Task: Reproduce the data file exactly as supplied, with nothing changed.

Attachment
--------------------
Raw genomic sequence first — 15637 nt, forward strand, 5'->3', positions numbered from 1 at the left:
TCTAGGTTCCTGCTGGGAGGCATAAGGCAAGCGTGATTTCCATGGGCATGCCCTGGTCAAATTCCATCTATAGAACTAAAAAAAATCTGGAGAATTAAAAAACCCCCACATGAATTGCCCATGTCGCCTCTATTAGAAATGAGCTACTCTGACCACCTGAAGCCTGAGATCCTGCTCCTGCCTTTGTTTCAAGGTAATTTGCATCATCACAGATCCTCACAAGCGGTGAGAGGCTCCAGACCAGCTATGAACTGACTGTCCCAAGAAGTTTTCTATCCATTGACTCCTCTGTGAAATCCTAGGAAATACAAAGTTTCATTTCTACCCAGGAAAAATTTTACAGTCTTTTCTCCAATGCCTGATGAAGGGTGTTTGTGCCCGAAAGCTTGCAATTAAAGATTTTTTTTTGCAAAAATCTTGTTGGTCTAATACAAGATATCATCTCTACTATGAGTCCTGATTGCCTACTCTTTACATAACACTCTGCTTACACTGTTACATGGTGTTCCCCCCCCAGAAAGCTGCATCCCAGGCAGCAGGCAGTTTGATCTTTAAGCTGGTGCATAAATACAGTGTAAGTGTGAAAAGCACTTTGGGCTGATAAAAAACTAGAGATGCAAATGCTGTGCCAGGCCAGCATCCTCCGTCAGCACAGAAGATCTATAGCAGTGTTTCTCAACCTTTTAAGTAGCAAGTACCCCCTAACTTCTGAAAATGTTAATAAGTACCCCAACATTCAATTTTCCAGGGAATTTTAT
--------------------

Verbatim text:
Raw genomic sequence first — 15637 nt, forward strand, 5'->3', positions numbered from 1 at the left:
TCTAGGTTCCTGCTGGGAGGCATAAGGCAAGCGTGATTTCCATGGGCATGCCCTGGTCAAATTCCATCTATAGAACTAAAAAAAATCTGGAGAATTAAAAAACCCCCACATGAATTGCCCATGTCGCCTCTATTAGAAATGAGCTACTCTGACCACCTGAAGCCTGAGATCCTGCTCCTGCCTTTGTTTCAAGGTAATTTGCATCATCACAGATCCTCACAAGCGGTGAGAGGCTCCAGACCAGCTATGAACTGACTGTCCCAAGAAGTTTTCTATCCATTGACTCCTCTGTGAAATCCTAGGAAATACAAAGTTTCATTTCTACCCAGGAAAAATTTTACAGTCTTTTCTCCAATGCCTGATGAAGGGTGTTTGTGCCCGAAAGCTTGCAATTAAAGATTTTTTTTTGCAAAAATCTTGTTGGTCTAATACAAGATATCATCTCTACTATGAGTCCTGATTGCCTACTCTTTACATAACACTCTGCTTACACTGTTACATGGTGTTCCCCCCCCAGAAAGCTGCATCCCAGGCAGCAGGCAGTTTGATCTTTAAGCTGGTGCATAAATACAGTGTAAGTGTGAAAAGCACTTTGGGCTGATAAAAAACTAGAGATGCAAATGCTGTGCCAGGCCAGCATCCTCCGTCAGCACAGAAGATCTATAGCAGTGTTTCTCAACCTTTTAAGTAGCAAGTACCCCCTAACTTCTGAAAATGTTAATAAGTACCCCAACATTCAATTTTCCAGGGAATTTTAT